Bicentennial: Poems

In his fourth collection, poet and critic Dan Chiasson returns to the autobiographical content of his earlier work—in particular, a New England boyhood shaped by his father’s abandonment of their family —but trades a more narrative, plainspoken style for an embrace of formal poetry’s possibilities. The death of Chiasson’s long-estranged father (whom he never knew) serves as the catalyst for these poems, in which Chiasson finds himself “fatherless / In this brand-new way,” while raising his own children and reminiscing on his erotically charged adolescence and the “exotica” of puberty. Though his subject is obsessive, Chiasson explores many forms throughout (received and free-verse, rhyming and open, long and short), including, in an innovative middle section, three short plays. Chiasson’s title poem—the fourteen-page, seven-part meditation that concludes the book and in which “all of life is refocused”—is a virtuosic achievement, with sentences stretching across each section break that appear to be complete on either side, and a leaping, nonlinear sense of time that circles back to the Bicentennial celebration of 1976. Also notable, for its command of double negatives, is “Father and Son,” Chiasson’s riff on Wallace Stevens’s “The Snow Man”: “Only much later did they see, the two of them, / That never knowing one another, there was nothing / Not to know…This was to be the poignant part of it: nothing / Nevertheless would someday end.”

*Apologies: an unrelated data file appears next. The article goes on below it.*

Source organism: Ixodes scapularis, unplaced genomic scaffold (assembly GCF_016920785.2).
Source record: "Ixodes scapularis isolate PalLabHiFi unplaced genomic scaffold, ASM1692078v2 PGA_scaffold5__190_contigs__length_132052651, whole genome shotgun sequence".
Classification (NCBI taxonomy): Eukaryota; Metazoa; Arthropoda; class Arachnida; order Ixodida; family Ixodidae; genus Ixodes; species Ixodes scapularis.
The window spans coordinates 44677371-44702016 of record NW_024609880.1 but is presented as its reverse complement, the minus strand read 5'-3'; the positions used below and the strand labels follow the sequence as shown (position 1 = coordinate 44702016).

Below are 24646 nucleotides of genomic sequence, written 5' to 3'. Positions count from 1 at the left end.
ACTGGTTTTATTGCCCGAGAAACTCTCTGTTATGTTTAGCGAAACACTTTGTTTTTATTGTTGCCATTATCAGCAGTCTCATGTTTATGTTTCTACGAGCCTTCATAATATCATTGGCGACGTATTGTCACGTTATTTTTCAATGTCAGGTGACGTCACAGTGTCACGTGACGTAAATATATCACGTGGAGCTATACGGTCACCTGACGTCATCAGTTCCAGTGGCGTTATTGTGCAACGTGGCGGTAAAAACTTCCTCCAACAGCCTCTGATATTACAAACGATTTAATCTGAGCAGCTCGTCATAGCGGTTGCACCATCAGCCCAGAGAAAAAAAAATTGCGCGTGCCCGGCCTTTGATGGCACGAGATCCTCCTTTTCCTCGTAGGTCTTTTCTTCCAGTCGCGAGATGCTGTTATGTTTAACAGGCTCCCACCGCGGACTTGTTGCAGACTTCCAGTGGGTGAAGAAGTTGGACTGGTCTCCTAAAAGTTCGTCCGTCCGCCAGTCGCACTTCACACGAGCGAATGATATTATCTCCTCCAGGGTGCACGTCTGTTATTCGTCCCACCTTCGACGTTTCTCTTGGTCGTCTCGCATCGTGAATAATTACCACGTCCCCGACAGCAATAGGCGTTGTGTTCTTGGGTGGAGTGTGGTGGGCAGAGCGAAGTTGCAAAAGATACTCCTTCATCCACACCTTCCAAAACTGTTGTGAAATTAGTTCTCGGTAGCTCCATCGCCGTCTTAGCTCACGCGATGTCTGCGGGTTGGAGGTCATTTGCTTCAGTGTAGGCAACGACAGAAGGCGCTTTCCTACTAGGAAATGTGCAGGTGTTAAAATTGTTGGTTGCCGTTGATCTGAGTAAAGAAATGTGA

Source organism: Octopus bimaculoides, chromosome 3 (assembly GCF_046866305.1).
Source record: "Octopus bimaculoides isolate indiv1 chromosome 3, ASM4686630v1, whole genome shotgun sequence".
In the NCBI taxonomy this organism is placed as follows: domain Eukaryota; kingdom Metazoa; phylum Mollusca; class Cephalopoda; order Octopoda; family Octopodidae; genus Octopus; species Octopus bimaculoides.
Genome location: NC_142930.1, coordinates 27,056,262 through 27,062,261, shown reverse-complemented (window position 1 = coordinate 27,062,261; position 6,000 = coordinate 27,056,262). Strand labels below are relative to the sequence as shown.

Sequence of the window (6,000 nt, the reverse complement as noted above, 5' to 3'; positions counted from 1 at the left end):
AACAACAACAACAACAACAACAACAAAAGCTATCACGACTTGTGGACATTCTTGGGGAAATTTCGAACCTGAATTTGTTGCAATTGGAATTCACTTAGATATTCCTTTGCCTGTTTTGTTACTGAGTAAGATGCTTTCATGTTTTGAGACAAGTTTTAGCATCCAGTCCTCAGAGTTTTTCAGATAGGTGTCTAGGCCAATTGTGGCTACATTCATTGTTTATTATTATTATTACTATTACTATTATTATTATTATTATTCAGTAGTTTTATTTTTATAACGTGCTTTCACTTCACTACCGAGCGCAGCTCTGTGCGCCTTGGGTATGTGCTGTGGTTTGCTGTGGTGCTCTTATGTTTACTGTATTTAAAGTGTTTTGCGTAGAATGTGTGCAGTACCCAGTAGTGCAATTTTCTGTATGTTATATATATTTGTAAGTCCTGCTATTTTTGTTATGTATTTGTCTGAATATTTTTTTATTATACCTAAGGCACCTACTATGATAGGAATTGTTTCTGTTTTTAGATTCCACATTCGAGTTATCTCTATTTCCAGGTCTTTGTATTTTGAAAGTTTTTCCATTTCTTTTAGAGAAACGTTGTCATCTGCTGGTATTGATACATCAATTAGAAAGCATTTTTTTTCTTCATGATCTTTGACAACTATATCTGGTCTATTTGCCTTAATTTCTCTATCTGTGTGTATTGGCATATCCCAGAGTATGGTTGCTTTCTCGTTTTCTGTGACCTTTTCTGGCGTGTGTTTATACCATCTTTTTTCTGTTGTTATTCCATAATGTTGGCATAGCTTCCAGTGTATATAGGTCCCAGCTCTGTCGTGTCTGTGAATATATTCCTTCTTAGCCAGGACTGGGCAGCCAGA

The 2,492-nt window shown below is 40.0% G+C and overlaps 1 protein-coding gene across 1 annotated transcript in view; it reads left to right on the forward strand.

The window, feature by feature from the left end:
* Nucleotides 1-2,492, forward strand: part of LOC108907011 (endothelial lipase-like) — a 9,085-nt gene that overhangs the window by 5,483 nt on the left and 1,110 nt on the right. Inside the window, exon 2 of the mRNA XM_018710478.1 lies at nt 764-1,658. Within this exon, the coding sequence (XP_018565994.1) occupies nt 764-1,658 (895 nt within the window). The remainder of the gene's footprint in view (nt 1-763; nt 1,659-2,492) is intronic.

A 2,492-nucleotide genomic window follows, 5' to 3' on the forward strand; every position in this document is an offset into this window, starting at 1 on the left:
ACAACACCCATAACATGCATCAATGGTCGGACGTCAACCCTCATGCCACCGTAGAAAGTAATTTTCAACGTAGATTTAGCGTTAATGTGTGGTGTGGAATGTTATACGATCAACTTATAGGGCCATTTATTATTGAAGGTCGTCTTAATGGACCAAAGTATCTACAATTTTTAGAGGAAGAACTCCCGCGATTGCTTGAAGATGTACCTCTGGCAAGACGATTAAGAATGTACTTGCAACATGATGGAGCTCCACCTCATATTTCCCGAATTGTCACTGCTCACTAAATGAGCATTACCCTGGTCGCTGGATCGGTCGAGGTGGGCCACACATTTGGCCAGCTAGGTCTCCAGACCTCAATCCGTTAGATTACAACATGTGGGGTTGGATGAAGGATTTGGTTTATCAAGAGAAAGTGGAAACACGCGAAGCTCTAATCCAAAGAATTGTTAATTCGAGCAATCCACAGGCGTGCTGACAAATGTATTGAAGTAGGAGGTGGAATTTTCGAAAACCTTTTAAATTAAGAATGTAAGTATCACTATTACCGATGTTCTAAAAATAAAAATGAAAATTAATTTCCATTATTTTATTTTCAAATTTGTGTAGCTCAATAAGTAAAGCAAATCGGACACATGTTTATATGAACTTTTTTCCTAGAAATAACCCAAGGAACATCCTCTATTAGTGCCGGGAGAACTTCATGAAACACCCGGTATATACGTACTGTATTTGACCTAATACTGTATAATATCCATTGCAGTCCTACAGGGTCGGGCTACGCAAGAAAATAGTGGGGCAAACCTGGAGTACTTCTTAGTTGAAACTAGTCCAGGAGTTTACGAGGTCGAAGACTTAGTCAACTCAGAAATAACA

This book review originally appeared in American Poets, Spring-Summer 2014.